Jarrett plays brilliantly.
Personally, I love Jarrett's playing; he is one of the most sensitive and lyrical of contemporary pianists, and his long illness has deprived us of what would surely have been a larger body of baroque music recordings. So make your own mind up.
I highly recommend this collection to lovers of Bach, Jarrett and the diabolical harpsichord.
A variety of European folk tales are retold in nine new stories. A soldier captures Death in a magic sack. A fearless young man sets out to learn to shudder. A boy with a destiny that frightens a tyrant is sent on an impossible task that will see him wed the princess, or dead. A storyteller must spin tales to stay alive. A woman bears a hedgehog-child who grows up to live alone in a castle until he does a king a favor and gets the princess's hand in return. A princess must keep silent while she works to free her brothers from an evil spell. A princess runs away from wedding her father and disguises herself as an ugly forest creature. A young boy must overcome a heartless giant. A princess searches the earth for her stolen bridegroom.
Wanda Landowska brought the Goldbergs out of hiding on the harpsichord in the '40s and Glenn Gould made them a bonafide hit on the piano in the '50s, opening the floodgates for keyboardists of all stripes. So, in one of his earlier recorded voyages into the classical world, Keith Jarrett is up against an imposing legacy as he tackles what has become the most famous set of variations in Western music. First, he chooses to play them on a double-manual harpsichord – which makes the task somewhat easier, avoiding the finger-tangling cross hand difficulties that can trip up a piano performance.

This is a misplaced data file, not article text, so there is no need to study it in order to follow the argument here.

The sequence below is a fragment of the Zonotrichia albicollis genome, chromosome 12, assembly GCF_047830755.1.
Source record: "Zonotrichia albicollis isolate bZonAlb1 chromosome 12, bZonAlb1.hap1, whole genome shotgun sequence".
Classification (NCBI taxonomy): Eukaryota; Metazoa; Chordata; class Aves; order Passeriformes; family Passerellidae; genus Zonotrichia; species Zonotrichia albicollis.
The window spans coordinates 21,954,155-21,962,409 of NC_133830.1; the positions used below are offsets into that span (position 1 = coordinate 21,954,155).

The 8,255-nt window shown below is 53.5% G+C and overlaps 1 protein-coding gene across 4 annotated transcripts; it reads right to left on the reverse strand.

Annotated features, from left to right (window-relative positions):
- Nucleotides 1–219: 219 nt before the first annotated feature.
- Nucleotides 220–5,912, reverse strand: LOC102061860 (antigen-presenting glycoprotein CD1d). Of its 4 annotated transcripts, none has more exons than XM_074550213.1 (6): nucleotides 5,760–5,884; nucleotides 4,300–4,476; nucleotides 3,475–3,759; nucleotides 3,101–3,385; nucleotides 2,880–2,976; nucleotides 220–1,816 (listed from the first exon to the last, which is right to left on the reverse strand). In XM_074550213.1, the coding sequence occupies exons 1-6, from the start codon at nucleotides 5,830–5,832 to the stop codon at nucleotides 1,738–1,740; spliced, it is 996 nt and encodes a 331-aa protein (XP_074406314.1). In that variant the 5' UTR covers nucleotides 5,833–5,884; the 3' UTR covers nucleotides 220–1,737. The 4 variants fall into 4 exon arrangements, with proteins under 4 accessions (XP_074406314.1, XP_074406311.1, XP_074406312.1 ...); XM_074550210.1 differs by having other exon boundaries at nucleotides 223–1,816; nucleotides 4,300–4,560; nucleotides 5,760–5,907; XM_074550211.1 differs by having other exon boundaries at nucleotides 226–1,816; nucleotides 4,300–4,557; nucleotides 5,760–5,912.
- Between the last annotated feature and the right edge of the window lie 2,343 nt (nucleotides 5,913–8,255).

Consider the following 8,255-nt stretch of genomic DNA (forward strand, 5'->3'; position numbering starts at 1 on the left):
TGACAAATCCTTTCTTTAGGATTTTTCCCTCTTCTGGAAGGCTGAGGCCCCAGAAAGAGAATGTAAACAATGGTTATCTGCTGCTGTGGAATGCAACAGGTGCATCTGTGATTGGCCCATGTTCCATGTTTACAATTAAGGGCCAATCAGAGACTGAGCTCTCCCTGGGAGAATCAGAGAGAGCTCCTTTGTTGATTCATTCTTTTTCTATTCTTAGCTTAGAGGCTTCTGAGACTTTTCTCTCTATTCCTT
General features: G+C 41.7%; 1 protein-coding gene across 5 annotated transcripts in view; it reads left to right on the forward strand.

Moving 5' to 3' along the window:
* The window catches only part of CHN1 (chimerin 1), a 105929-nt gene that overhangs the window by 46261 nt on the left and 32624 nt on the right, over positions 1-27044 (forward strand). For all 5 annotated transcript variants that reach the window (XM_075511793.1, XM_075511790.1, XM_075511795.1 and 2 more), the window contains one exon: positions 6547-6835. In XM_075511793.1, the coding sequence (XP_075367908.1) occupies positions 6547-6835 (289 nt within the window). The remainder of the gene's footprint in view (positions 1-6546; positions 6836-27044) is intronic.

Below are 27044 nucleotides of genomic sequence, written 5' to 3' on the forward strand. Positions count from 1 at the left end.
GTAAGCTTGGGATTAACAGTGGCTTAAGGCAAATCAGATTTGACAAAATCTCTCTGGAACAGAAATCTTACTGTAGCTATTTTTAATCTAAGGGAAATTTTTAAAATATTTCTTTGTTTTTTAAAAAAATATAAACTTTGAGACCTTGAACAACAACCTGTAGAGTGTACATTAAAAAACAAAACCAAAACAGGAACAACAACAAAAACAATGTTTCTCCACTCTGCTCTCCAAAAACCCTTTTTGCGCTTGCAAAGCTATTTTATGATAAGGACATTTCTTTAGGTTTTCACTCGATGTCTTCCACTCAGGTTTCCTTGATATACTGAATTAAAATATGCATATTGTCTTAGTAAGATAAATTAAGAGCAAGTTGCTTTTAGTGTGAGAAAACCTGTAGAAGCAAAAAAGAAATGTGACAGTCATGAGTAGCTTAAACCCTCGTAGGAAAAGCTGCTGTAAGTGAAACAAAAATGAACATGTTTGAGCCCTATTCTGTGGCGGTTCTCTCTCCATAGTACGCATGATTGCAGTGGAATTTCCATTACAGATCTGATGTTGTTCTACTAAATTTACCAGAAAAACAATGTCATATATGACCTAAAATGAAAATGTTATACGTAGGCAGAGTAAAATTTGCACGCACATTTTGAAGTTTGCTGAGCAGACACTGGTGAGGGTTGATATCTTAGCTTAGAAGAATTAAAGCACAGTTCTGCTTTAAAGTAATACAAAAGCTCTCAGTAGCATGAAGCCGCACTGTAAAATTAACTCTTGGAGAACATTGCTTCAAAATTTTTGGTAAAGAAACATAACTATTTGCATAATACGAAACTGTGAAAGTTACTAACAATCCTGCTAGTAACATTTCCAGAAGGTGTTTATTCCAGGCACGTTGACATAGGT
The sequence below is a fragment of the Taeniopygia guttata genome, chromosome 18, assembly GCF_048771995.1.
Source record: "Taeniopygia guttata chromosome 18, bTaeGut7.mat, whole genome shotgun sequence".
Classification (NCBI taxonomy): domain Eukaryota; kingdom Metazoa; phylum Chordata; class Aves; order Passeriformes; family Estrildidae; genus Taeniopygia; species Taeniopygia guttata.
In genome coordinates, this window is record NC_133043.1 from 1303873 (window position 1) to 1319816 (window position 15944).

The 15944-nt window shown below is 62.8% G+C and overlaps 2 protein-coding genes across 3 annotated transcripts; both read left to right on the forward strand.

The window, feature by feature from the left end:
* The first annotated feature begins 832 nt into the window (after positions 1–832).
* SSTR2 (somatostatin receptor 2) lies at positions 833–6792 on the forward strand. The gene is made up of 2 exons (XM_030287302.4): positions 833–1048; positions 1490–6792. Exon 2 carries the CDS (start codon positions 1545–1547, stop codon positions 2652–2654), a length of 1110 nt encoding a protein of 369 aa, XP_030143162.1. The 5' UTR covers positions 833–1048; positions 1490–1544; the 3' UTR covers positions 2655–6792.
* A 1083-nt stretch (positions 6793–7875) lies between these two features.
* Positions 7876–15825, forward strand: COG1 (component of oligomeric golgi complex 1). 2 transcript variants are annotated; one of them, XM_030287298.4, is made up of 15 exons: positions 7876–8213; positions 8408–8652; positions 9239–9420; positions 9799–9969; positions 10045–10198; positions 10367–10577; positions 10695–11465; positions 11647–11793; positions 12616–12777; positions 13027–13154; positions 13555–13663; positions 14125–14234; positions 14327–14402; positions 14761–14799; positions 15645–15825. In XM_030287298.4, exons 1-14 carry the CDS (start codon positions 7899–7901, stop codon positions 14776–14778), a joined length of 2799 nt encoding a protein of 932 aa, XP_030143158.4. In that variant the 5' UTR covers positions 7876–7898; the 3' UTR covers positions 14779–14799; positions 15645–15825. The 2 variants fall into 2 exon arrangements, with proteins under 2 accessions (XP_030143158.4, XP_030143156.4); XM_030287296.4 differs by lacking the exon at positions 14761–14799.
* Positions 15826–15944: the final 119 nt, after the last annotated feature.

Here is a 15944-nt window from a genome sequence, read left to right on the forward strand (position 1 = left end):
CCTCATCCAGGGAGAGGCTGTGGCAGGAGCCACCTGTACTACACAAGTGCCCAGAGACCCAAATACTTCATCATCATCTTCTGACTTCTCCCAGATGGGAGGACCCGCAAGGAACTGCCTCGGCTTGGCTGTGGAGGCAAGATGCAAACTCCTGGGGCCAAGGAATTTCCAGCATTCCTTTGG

Reissue with the latest remastering and the original cover artwork. Comes with a description written in Japanese. A killer Dutch duo from the end of the 70s – tenorist Harry Verbeke, who's got a bold, clear sound – and pianist Rob Agerbeek, who's been making soulful sides from the 60s onwards! The pair get great accompaniment here from drummer Billy Higgins and bassist Herbie Lewis – the last of whom may be at his best here – with these well-placed, well-rounded lines that help the record groove right from the start – and which give the record a nice bounce, even in gentler moments – followed up strongly by Agerbeek and his strong sense of chord progressions. Most tunes are familiar, but get nice readings by the group – and titles include "Gibraltar, "Holy Land", "Soul Sister", "No Me Esqueca", and "No Problem".
SPV launched their series of archival Ike & Tina Turner collections with this double-disc set, which curiously enough is the least interesting installment in the program so far. The Archive Series, Vols. 1 & 2: Hits and Classics is devoted to songs already familiar to casual listeners, but the only real-deal Ike & Tina hits included on this set are "It's Gonna Work Out Fine," "Nutbush City Limits," "Proud Mary," and "River Deep, Mountain High" (the latter two each appearing twice), while nearly everything else is a cover of a tune associated with another artist.